Fentanyl

(FEN-tuh-nil)

Fentanyl (Duragesic, Fentanyl Oralet) is a medicine used to relieve moderate or severe pain.

While in the hospital, this medication is given by IV (intravenous) infusion. It is frequently given as a continuous infusion of medication into the central line or IV site, and the dose is increased as needed to control pain. Extra bolus doses can be given as needed to help with pain control.

This medication may be administered by a method called patient controlled administration (PCA) in which extra doses can be controlled by you or your child.

Another way this medication may be administered is by placing a patch on the skin, and the medication slowly enters your child's body through the skin. 

This medication is available as an injection, solution, oral lozenge, patch, and a buccal (between gums and cheek) or sublingual (under the tongue) tablet.

  • Fentanyl should be given on a regular schedule or as prescribed by your child's doctor. If you have been giving your child fentanyl on a regular schedule, do not stop giving it unless told to do so by your child's doctor. The dose may need to be lowered slowly before stopping.
  • Contact your doctor if you give your child too much fentanyl.
  • Do not give this medicine if your child is allergic to fentanyl.
  • Fentanyl may make your child drowsy. Watch carefully if your child is performing a task requiring alertness, such as climbing stairs, riding a bike, skating, etc. Do not give fentanyl at the same time with other medications that may cause drowsiness (lorazepam, diphenhydramine) without discussing this with your child's doctor.
  • Contact your physician if any new rashes develop. If your child has respiratory problems, or a history of drug abuse, inform the doctor. Addiction and breathing problems are rare when fentanyl is taken the correct way.
  • This medication may cause constipation. Your child's doctor may prescribe other medicine to help treat / prevent constipation.
  • Call your child's doctor if the pain is not helped by this medicine.
  • If too much medicine is taken by accident, call the Drug and Poison Information Center (DPIC), 513-636-5111 or 1-800-222-1222, or call your child's doctor immediately.
  • Keep this medication out of the reach of children.
  • Do not use after the expiration date on the bottle / package.

If you miss a dose of this medication, give it as soon as you remember it. However, if it is almost time for the next dose, skip the missed dose and go back to the regular dosing schedule. Do not give a double dose to catch up. If two or more doses are missed, contact your child's doctor.

If you're using a patch and you forget to change it on the scheduled day, change the patch as soon as you remember it. Do not try to get back to your old schedule, just begin a new schedule.

  • Nausea
  • Vomiting
  • Constipation (to avoid constipation, increase fluids and fiber in your child's diet, or use a stool softener medicine)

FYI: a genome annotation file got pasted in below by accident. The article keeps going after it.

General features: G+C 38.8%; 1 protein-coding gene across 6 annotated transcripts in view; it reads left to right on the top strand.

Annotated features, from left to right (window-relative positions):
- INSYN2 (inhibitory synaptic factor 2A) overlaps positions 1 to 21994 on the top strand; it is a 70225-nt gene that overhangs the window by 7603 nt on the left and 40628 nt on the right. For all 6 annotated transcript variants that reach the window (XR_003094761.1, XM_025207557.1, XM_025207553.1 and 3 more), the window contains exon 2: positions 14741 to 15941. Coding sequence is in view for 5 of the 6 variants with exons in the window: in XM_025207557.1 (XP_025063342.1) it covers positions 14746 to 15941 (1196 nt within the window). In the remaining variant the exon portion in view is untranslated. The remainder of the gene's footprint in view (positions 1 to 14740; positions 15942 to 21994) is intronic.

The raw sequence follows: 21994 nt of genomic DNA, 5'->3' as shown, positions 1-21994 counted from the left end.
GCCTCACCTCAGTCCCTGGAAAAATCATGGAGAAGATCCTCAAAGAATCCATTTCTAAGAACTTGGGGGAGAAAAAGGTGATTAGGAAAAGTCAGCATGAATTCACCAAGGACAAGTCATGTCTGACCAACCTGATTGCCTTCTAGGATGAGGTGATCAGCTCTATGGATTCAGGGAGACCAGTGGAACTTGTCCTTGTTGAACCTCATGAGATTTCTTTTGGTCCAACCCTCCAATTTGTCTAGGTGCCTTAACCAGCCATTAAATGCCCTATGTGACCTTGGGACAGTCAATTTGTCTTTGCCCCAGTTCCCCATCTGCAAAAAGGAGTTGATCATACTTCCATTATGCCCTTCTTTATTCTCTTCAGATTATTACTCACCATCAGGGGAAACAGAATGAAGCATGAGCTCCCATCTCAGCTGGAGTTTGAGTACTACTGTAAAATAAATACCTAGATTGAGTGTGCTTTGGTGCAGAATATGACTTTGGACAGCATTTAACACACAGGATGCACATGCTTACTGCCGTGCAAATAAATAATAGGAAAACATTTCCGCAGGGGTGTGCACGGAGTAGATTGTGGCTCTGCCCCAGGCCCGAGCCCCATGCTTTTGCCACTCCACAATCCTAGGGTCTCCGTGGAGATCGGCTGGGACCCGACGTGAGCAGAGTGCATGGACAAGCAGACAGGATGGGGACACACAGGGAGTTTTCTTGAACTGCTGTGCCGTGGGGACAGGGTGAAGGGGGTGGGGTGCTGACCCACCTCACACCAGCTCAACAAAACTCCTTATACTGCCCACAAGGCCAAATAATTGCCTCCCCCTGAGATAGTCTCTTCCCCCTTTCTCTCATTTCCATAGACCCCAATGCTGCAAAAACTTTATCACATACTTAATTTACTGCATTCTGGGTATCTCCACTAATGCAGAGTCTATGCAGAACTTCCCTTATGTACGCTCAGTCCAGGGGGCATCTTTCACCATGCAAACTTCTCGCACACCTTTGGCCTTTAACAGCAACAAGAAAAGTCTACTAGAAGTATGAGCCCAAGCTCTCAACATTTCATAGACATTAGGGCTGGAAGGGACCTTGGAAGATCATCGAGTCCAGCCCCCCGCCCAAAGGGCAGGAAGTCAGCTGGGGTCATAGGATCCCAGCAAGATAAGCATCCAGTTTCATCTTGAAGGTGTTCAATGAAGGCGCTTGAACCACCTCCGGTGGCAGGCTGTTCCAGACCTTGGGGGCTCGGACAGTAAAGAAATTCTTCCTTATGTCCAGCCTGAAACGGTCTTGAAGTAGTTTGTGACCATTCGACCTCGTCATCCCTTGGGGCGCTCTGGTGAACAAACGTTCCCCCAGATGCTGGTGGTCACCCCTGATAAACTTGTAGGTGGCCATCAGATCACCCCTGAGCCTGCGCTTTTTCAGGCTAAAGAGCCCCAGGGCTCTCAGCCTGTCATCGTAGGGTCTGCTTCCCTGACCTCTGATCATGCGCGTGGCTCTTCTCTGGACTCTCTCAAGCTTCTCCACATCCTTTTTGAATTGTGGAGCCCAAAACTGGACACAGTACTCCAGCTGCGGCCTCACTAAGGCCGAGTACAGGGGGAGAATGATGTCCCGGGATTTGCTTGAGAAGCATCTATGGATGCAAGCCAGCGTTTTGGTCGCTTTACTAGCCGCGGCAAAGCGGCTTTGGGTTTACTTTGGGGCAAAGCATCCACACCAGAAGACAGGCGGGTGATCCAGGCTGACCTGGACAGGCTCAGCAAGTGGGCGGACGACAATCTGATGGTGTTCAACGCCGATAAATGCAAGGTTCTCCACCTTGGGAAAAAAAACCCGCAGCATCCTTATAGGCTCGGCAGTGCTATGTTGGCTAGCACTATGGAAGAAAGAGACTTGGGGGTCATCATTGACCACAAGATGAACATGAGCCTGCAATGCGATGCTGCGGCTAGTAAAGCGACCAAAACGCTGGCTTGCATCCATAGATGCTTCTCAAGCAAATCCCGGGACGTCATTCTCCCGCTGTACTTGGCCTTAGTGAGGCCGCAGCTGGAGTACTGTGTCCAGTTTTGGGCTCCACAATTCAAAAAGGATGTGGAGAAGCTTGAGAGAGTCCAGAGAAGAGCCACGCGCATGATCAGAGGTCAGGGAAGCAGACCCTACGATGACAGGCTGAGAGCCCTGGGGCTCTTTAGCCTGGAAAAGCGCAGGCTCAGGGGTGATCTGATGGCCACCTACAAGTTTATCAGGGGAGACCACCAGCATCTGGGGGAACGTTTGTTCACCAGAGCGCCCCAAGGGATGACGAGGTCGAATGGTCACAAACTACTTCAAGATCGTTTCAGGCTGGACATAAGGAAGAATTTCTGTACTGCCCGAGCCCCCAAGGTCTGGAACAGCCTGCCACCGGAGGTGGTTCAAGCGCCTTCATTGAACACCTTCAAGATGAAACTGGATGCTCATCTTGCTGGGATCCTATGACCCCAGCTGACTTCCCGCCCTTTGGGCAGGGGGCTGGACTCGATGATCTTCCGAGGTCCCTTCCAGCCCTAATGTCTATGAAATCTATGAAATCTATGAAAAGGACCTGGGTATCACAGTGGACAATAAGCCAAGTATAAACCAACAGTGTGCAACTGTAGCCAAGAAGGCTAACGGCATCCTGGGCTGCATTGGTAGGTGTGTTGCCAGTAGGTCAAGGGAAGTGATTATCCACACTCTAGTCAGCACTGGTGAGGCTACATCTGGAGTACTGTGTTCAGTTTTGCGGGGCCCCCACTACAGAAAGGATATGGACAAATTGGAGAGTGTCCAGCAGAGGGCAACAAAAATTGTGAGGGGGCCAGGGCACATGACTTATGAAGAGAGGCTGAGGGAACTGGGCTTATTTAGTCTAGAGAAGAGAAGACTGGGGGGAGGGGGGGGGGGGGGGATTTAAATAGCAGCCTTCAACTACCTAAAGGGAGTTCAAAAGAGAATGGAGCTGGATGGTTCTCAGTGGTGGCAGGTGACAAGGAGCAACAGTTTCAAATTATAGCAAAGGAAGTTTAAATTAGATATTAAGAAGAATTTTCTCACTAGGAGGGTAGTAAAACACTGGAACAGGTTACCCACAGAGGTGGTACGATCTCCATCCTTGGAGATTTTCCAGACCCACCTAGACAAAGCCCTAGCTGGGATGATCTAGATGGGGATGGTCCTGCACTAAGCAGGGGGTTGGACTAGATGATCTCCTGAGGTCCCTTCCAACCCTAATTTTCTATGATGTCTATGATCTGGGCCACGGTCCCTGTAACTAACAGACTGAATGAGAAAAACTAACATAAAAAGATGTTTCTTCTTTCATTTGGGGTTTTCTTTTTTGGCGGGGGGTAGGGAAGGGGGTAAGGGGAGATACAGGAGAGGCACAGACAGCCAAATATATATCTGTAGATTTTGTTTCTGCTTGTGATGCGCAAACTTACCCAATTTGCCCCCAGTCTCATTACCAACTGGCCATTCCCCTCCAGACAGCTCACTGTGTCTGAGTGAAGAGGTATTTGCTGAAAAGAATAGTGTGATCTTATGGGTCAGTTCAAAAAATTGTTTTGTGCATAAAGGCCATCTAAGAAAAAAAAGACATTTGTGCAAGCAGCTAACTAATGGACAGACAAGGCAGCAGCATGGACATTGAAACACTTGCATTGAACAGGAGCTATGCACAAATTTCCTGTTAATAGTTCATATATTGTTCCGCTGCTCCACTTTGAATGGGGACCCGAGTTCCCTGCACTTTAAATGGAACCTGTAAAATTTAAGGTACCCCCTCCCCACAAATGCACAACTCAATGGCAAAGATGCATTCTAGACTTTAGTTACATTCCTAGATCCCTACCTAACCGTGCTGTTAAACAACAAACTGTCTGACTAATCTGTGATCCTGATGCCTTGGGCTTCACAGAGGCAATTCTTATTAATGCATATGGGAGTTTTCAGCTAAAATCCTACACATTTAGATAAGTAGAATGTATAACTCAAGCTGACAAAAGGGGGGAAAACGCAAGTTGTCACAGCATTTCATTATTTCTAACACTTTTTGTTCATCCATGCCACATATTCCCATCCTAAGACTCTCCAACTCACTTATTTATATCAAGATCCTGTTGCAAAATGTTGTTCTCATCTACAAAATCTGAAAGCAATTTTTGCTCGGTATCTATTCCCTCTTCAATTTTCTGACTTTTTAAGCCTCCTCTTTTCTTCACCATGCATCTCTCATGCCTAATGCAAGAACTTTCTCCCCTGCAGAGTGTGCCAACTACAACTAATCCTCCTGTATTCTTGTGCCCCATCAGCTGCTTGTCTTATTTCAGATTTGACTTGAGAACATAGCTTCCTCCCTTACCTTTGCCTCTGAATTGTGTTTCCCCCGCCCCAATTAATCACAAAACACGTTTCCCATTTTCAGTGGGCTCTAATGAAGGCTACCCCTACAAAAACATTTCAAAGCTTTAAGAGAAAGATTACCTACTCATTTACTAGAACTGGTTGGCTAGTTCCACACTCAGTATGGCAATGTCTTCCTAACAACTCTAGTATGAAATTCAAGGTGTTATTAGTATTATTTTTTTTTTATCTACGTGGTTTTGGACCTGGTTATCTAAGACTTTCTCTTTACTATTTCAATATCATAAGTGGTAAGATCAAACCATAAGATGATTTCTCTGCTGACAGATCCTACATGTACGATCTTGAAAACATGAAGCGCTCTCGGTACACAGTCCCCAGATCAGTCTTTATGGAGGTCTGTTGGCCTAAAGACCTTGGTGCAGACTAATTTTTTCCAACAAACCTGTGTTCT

• Drowsiness
  • Dizziness
  • Difficulty urinating
  • Difficulty breathing
  • Increased pain
  • Diarrhea
  • Shakiness and sweating
  • Rash
  • Excessive drowsiness
  • Carefully remove the patch from the package and place on the front or back of the upper body trunk. If the area needs to be cleaned prior to applying the patch, do so with clean water and make sure the area is dry before applying the patch. Do not use soaps, oils, lotions, alcohol or other agents that might irritate the skin.
  • Do not place the patch on skin that is irritated or in areas with scratches or cuts.
  • Do not put a new patch in the exact same spot where a patch has just been removed.
  • Do not cut the patch.
  • Do not wash or scrub the area where a patch has just been removed. This will cause medication that is on the skin to be further absorbed by the body.
  • Do not use soap, alcohol or other solvents to remove gel from the patch if it accidentally touches skin; just use lots and lots of water.
  • Patches should be changed every three days (72 hours).
  • When a patch is placed on the skin for the very first time, the pain relief effects are not seen for 12-24 hours. Therefore, another form of pain control must be utilized for the first day only.
  • When discarding a patch, fold it over so the “sticky” sides stick together to prevent any drug from getting on someone's skin. Keep these used patches out of the reach of children and pets. They should be flushed down the toilet.
  • If you develop any new rashes, ask your doctor before applying the patch.
  • When replacing patches, do not forget to remove the old patch.
  • A plastic, sticky protection device may be provided to help hold the patch in place.
  • If your child has been receiving fentanyl for a long period of time and the dose is being decreased gradually, your physician may instruct you to leave a patch on for more than 72 hours.
  • Injectable: 0.05 mg per 1 ml
  • Transdermal patches: 25 mcg per hour, 50 mcg per hour, 75 mcg per hour, 100 mcg per hour

Last Updated 11/2013